Aidan Keena admits he knew after just 45 minutes under Daniel Stendel that his Hearts days were over.

But the Irish striker has backed the German to turn things around and build a bright future for the Jambos.

Keena was handed a start in Stendel’s first game in charge but was hauled off at half-time in the 1-0 defeat to St Johnstone.

After finding himself only a bit-part player since his arrival from St Patrick’s Athletic in 2017, the 20-year-old realised there and then that he was likely to be on his way out of Tynecastle.


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The Mullingar-born marksman joined countryman Glenn Whelan in leaving Hearts last week, with coach and fellow Irishman Jon Daly also having been axed since the New Year and skipper Christophe Berra told he is no longer wanted.

Others are set to follow as Stendel puts his own stamp on the club in a bid to haul them away from the foot of the Premiership table.

And, despite being deeply disappointed by the way things ended for him in the capital, Keena reckons the former Barnsley head coach’s clear game-plan can bring success – even though there will be casualties along the way.

He said: “I started the new manager’s first game but I was brought off at half-time and I thought, ‘I might have to find myself somewhere else’.

“It was a frustrating few months for me. Game-time was few and far between but the new manager came in and I trained well all week. Then he gave me the shout and I was looking forward to it, but I hadn’t started a game in over six months and hadn’t played for more than five minutes for over a month.

“I just wasn’t able to play as well as I could. There was just no way I could be match fit or match sharp.

“With the squad of players they have I think they will turn it around. There are too many big players there and I would like to think there’s too much talent and it’s too big a club not to.

“Hopefully they turn it around, even though the first half of the season wouldn’t give you too much hope. But the new gaffer does get his point across and you do know how he wants you to play, so hopefully it works for them.


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“He just likes people to press and get after the ball. That suits some people and it doesn’t suit others. The ones who are still there it suited.”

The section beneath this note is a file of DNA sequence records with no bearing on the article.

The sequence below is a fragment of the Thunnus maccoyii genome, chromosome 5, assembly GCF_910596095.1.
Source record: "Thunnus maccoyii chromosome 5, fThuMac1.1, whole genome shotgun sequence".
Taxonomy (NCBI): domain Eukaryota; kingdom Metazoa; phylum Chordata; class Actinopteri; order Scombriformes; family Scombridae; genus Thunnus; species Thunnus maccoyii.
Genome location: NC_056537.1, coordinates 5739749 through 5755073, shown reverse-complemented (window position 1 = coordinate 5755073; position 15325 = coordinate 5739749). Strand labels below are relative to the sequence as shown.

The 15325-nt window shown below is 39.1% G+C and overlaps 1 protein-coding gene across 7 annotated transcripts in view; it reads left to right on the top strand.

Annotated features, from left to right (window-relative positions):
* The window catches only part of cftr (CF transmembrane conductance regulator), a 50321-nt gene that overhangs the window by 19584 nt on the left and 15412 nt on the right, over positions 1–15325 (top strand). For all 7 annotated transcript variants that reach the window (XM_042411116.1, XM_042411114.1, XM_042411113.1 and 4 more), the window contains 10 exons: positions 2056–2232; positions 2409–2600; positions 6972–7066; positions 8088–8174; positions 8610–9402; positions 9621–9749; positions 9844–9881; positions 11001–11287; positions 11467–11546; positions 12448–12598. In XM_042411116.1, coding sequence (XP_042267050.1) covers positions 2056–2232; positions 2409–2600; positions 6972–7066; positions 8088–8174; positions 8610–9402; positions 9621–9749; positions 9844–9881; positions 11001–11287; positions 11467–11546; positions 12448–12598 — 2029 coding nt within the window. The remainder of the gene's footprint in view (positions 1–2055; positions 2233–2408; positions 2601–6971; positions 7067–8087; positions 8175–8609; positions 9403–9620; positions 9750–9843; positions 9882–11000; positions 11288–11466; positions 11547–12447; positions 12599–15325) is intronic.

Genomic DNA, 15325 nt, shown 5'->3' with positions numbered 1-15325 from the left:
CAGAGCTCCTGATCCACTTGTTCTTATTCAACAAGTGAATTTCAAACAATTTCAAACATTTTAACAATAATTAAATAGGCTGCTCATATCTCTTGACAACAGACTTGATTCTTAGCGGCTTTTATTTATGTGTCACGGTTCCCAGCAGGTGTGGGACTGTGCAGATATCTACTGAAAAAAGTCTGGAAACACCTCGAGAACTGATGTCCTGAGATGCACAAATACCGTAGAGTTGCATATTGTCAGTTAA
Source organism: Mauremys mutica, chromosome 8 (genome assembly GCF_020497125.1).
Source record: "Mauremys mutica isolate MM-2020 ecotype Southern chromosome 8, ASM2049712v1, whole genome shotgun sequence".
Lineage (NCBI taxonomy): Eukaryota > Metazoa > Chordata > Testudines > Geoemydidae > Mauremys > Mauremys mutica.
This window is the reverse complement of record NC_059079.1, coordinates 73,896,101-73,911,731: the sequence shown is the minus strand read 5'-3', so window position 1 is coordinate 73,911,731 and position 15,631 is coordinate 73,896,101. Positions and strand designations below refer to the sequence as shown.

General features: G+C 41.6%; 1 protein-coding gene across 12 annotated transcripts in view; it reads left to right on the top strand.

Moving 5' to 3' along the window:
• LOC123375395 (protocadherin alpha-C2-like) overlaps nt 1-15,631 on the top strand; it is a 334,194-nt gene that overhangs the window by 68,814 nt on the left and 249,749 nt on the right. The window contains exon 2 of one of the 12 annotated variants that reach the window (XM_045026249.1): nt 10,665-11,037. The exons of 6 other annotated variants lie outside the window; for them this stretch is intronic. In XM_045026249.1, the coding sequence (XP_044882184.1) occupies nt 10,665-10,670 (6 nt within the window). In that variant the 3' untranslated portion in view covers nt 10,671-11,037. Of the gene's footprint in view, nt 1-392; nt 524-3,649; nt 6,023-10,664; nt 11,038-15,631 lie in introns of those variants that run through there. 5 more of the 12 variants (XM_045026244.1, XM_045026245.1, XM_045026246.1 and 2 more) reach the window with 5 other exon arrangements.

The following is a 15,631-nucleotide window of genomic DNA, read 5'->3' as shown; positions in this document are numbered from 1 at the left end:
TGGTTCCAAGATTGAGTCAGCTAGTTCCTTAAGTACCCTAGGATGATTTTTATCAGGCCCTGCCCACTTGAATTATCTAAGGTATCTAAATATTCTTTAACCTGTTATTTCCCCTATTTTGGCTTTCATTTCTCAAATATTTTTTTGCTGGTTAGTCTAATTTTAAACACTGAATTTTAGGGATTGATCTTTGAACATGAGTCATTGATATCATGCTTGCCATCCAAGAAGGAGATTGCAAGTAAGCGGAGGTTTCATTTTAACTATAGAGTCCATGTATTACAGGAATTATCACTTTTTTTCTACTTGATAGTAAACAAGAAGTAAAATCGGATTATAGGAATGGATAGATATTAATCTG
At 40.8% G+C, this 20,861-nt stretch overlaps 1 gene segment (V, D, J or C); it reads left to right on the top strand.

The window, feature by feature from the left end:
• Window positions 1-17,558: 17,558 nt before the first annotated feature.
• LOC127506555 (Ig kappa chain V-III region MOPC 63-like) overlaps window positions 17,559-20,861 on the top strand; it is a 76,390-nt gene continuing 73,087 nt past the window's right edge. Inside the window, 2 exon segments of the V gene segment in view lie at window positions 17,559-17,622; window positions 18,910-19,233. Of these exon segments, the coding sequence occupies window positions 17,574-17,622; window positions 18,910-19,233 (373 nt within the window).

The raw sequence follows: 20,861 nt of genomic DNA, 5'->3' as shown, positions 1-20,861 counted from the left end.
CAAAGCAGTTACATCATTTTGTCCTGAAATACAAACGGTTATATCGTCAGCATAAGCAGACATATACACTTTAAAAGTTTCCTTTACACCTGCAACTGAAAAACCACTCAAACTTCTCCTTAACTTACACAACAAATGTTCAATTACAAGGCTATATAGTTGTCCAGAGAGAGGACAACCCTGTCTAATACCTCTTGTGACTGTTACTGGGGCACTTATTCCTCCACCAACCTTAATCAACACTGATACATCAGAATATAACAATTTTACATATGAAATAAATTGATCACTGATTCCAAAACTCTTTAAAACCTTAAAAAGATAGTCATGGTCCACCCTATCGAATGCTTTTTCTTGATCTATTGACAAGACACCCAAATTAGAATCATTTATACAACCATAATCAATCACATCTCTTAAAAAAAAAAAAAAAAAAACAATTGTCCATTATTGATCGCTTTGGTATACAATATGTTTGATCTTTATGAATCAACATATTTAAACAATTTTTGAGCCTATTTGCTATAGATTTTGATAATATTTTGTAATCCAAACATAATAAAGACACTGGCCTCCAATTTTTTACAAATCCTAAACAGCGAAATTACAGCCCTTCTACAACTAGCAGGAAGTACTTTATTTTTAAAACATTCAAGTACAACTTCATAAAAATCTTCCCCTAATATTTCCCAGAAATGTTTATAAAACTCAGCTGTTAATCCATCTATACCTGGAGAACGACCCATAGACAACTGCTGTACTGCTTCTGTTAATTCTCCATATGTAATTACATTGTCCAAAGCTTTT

Keena thrived on the regular football he got on loan at Queen’s Park for the second half of the 2018/19 campaign and at Dunfermline the following season, scoring 12 times in 25 starts.

And he is now hopeful dropping down the divisions south of the border can help him revive his career – and his love of the game.

He added: “I’m a striker who needs to play games and if I play games I score goals, but it just wasn’t happening at Hearts. For me to get any sort of form I needed to be playing more than once every six weeks.

“I felt that if I had got the run of games I needed at Hearts then I would score goals.

“Any time I went out on loan and got a run of games I scored goals, but at Hearts it was very stop-start. I was just getting five minutes here and five minutes there and not getting much else.

“There’s some players who can get away with that but, for me, if I want to be on-form and scoring goals then I need to be playing.

“It’s frustrating because I liked the club and I liked living in Edinburgh but if it doesn’t work out then it doesn’t work out and you have to go again and try somewhere else.

“Hopefully this move goes well and I can’t wait to get enjoying football again. Whenever I went on loan and had a game to look forward to every Saturday, I loved it.

“But, when I was at Hearts, it got to the point I was just trying to keep myself because I knew I wasn’t really working towards a game.

“I’m looking forward to scheduling a working week around a game at the weekend again.”

Hearts manager Daniel Stendel, however, has insisted that he did not treat club captain Christophe Berra with a lack of respect as he clears the decks at Tynecastle.


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He told Hearts TV: “We respect all of the players that play for Hearts or sign for Hearts, especially our skipper, Christophe Berra.

“He gives his best for this club, not only the last two-and-a-half-years but also before.

“He is a really good player but we talked about the situation and we tried to find a good way for him and for us and especially for this club and I hope that we find the best way.”

Meanwhile, Kyle Lafferty’s move to Sunderland is destined to end in tears according to his former Rangers and Northern Ireland team-mate Gareth McAuley.

“I fear Kyle Lafferty’s move to Sunderland will be a car crash. A disaster waiting to happen,” McAuley said.

“I want to see Kyle playing regularly and, if Phil Parkinson wasn’t the Sunderland manager, then the Black Cats would tick all the boxes for him.

“But I struggle to see how ‘old school’ Phil will tolerate Kyle’s behaviour. They will be chalk and cheese.”